IN A sense, Sarah Blasko’s gig in Brighton will be a hometown show.

While the singer-songwriter was born and raised in Australia, she lived in Kemp Town for a spell a few years back and holds the city close to her heart.

“I loved it there in my cute little house by the sea,” she says. “I spent way too much time at the pub, but there are just so many good ones there.”

The 41-year-old released her sixth album Depth Of Field on February 23.

During the process of its creation, Sarah performed a two-week residency at Campbelltown Arts Centre in Sydney in order to sculpt her fledgling tunes.

Her stint at the venue included holding workshops for young female songwriters.

“I wanted the drama and excitement of a live performance to inspire the songs,” she says. As for the final album, Sarah says it is “mostly about the real people behind the veneer, the drama inherent in everyday life”.

Sarah hopes that her next album will also come from an artist residency. “I’d love to do another one but hopefully this time in a very remote location.”

For her next album, she adds, she would love to release a very stripped-back and possibly acoustic record.

The musician, who plays the piano, organ, vibraphone and guitar, previously fronted the band Acquiesce from the mid-1990s to 2001. Although she has been touring since then, mostly as a solo singer, the anxiety is still there before a concert.

“Sometimes I get nervous,” she laughs.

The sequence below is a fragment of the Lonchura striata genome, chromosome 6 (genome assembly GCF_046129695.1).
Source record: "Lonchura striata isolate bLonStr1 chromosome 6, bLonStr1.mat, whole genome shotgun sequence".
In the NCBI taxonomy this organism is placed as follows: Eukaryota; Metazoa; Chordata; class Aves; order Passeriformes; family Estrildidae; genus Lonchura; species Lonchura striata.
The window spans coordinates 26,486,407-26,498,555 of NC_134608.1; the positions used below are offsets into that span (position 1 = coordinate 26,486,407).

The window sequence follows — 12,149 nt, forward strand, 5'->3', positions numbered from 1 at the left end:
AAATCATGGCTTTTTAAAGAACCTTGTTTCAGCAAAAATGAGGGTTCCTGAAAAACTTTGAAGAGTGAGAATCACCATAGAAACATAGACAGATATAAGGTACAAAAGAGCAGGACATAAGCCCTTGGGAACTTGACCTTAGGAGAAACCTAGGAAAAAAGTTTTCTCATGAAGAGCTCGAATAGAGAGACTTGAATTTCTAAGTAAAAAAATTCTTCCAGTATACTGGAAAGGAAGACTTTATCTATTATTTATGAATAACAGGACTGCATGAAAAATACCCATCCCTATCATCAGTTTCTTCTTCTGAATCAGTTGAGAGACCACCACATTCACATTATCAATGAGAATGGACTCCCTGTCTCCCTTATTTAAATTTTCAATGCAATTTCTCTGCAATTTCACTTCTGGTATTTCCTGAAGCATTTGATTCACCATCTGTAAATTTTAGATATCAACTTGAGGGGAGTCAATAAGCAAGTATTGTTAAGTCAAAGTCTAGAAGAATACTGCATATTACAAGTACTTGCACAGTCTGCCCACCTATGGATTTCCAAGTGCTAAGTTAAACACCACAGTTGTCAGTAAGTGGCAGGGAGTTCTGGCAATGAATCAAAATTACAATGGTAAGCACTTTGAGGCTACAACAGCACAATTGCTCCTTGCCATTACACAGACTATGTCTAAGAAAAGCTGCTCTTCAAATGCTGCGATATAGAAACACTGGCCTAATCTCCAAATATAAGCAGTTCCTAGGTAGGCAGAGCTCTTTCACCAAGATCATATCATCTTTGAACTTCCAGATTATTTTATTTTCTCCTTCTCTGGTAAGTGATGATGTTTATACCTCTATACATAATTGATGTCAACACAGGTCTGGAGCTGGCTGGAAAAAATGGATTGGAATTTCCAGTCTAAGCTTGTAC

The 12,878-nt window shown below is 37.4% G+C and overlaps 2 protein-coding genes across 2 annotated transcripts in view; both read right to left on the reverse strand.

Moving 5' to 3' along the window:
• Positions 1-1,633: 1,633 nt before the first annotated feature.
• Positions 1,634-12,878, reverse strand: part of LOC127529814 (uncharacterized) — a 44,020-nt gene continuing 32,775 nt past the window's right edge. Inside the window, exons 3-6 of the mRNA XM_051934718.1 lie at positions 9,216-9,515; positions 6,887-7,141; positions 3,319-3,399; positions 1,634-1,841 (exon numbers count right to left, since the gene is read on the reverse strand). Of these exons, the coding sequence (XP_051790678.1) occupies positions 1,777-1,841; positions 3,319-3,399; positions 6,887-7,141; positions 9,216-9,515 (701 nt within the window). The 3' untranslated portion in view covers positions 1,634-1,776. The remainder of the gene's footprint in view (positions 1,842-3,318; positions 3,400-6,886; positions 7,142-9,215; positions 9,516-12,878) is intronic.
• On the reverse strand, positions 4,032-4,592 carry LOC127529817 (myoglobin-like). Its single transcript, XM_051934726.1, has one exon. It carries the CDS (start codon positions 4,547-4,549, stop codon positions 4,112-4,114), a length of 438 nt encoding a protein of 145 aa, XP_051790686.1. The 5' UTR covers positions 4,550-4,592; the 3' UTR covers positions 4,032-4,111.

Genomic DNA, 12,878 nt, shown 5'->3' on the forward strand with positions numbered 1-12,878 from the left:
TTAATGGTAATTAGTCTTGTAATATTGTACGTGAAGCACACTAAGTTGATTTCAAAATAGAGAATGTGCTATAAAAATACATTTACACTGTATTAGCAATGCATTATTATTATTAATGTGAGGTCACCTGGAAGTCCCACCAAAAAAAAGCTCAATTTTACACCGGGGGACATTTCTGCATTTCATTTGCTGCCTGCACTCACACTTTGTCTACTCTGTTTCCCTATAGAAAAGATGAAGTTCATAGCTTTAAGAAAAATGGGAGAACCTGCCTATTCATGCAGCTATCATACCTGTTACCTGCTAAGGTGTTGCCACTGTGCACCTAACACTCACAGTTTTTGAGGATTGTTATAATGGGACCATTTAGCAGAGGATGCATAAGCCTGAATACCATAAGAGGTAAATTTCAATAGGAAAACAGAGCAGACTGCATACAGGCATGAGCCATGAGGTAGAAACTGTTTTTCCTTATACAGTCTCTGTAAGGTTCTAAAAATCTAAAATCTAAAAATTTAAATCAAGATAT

She adds that she sometimes seeks medical help for her jitters.

“I’ve had nerves in my hands and had to take beta blockers before.”

Sarah speaks highly of the UK and the music scene here. She adds: “So much great music comes out of the UK and the volume of shows and bands is much greater than in Australia, so it’s great to feel like just a speck.”

She enjoys getting out of her Australian bubble and experiencing British culture.

“I’m a fan of a Sunday roast and a full English breakfast when it’s called for.”

She also is amused by the variations of wine sizes available in pubs and restaurants.

“You can order a small, medium and large wine.

“That made me laugh when I first went there.”

The singer is still loved in her home country, though. She won three ARIA Awards and her latest album peaked at number 5 in the Australian charts. She is thankful for her fans and how they inspire her to create music.

“It’s amazing to feel like there are people who ‘get’ what I’m doing, and the music resonates with them,” she says.

The Unitarian Church show is one of only two Sarah is performing in the UK – the other is in London. When talking about the concert, she explains that it’s not necessarily going to be what her fans might expect.

“This will be a solo tour so it’s very unfiltered, raw and close up. But there are also unexpected elements to the show.”

With a back catalogue from a 20 year-career, the audience is guaranteed of major variations within the instrumentation and vocals. When it comes to her love for music, she hails her dad as the reason behind her desire to become a songwriter in the first place. “I would sit and study my dad’s records for hours and sing them in my bedroom,” she says. “I guess it was a kind of release and escape from everyday life and a way to sort through thoughts and ideas.”

Sarah Blasko

Brighton Unitarian Church,

Thursday, May 3, 8pm. For tickets and more information visit